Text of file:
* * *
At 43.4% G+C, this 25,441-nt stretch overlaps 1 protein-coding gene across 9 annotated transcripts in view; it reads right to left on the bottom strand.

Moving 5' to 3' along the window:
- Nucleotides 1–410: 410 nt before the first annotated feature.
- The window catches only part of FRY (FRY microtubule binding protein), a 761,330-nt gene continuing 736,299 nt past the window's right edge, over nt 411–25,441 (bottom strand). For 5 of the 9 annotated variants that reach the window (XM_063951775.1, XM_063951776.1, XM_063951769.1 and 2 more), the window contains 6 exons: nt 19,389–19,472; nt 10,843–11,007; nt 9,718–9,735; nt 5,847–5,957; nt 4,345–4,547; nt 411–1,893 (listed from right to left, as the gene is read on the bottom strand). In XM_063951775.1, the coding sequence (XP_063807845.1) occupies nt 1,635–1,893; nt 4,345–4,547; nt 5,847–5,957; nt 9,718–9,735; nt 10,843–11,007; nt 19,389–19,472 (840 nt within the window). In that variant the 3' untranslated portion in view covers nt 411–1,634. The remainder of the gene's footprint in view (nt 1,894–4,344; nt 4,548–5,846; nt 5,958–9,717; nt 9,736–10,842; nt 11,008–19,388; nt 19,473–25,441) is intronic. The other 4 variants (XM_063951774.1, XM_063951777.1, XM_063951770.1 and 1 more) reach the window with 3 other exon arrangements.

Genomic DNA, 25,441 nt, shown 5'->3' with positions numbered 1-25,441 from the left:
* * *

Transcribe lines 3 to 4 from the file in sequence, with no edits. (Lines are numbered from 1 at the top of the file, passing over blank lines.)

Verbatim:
- Nucleotides 1–410: 410 nt before the first annotated feature.
- The window catches only part of FRY (FRY microtubule binding protein), a 761,330-nt gene continuing 736,299 nt past the window's right edge, over nt 411–25,441 (bottom strand). For 5 of the 9 annotated variants that reach the window (XM_063951775.1, XM_063951776.1, XM_063951769.1 and 2 more), the window contains 6 exons: nt 19,389–19,472; nt 10,843–11,007; nt 9,718–9,735; nt 5,847–5,957; nt 4,345–4,547; nt 411–1,893 (listed from right to left, as the gene is read on the bottom strand). In XM_063951775.1, the coding sequence (XP_063807845.1) occupies nt 1,635–1,893; nt 4,345–4,547; nt 5,847–5,957; nt 9,718–9,735; nt 10,843–11,007; nt 19,389–19,472 (840 nt within the window). In that variant the 3' untranslated portion in view covers nt 411–1,634. The remainder of the gene's footprint in view (nt 1,894–4,344; nt 4,548–5,846; nt 5,958–9,717; nt 9,736–10,842; nt 11,008–19,388; nt 19,473–25,441) is intronic. The other 4 variants (XM_063951774.1, XM_063951777.1, XM_063951770.1 and 1 more) reach the window with 3 other exon arrangements.